A wave of new generative AI tools is vying to win a spot in brand publishers’ toolkits, as the race to help brands with content production heats up.
Over the past few weeks, brand publishing teams have been hearing from a variety of companies, each promising to solve critical pain points and each with a slightly different pitch. As one editor at a startup said, “we’re getting inundated.”
“I think embedding [AI tools] in marketing SaaS is about to become table stakes, but you can probably only win if you own a specific use case or are a behemoth already,” said Joe Lazer, who runs content and marketing at A.Team. Lazer said it remains to be seen who “wins” when it comes to AI tools to aid content production, but he thinks the most compelling value proposition would be a platform that combines ideation with SEO, analytics, AI and human creators in one platform.
New generative AI platforms have sprung up quickly over the past few months, promising to help with the entire spectrum of the marketing process. Already, brands like Coca-Cola are working with OpenAI to craft ad copy and images, while Heinz and Patron have used OpenAI’s Dall-E 2 to create ad campaigns.
But the content production niche is a particularly attractive one for companies selling AI tools, likely because boosting quality and adding efficiency to the process is a universal challenge. Brand publishers routinely lament on how difficult it is to produce quality content at a rapid clip. Many teams are stretched thin – and in a tight economic environment, they’re searching for ways to cut costs and operate even more leanly. In a WordPress VIP survey of brand publishing and content professionals earlier this year, nearly half (45%) of respondents said their biggest content challenge was resources.
At the same time, many are leery of problems with AI-generated content. Experiences traditional publishers like CNet have had with AI-produced content don’t help assuage concerns. And all of this is happening against the backdrop of the ever-present fear that AI may upend brand publishing strategies entirely. The question now is what problems, specifically, can AI platforms help solve.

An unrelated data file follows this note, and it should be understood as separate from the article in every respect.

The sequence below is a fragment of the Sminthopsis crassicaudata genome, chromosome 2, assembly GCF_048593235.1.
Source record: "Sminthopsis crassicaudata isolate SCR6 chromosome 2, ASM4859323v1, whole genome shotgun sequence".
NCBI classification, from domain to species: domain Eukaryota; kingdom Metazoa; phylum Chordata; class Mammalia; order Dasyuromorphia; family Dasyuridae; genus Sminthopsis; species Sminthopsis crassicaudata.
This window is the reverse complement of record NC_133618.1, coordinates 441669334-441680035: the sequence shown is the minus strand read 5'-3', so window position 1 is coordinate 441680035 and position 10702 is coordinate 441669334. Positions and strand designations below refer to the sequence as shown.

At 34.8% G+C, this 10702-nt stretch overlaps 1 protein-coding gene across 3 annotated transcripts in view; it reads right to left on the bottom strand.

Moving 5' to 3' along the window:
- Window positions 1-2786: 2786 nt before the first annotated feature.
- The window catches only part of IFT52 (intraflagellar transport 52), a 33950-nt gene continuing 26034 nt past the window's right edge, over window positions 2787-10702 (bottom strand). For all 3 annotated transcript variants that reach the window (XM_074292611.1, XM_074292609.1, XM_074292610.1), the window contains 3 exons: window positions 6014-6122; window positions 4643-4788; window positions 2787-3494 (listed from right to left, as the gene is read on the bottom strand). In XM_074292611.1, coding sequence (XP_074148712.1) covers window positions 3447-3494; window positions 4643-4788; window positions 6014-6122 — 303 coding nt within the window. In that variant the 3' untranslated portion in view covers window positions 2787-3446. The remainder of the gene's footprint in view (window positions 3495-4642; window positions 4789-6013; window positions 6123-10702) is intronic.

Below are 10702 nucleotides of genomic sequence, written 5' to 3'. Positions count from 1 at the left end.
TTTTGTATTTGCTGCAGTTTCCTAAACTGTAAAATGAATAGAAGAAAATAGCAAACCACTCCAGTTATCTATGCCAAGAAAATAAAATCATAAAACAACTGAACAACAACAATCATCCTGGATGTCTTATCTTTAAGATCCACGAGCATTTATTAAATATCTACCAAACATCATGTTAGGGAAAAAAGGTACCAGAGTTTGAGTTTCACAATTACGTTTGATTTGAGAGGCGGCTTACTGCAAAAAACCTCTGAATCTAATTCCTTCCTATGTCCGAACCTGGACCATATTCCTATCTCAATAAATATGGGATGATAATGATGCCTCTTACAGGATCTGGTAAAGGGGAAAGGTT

“Anyone in publishing who isn’t thinking about AI has their head in the sand. I don’t think AI is going to replace journalists any time soon, or replace high-quality thought leadership,” said Google’s global head of content, Natalie Zmuda, on a forthcoming episode of The Brand Publishing Show.
But for Zmuda and her team, thinking deeply about the “spectrum” of content Google’s marketing team creates – and which could be replaced by AI – is part of that discussion as well. “Is AI going to write a perspective on the future of advertising? Maybe. But it may not be anything someone wants to read. But could there be a world where AI writes some interesting social copy or email copy, or tutorial copy? Absolutely.” (Zmuda does not work directly on Google’s own AI tool.)
Giving teams time back
Among the entrants in the content marketing production race is Pepper AI, an assisted chat interface that is trained specifically to aid with content marketing, per the company. The chatbot inputs information from companies’ websites, as well as Google Analytics and SEMRush, and provides a select number of templates. The company’s pitch to marketers is that it’ll help them create personalized content and fits into the company’s existing workflow.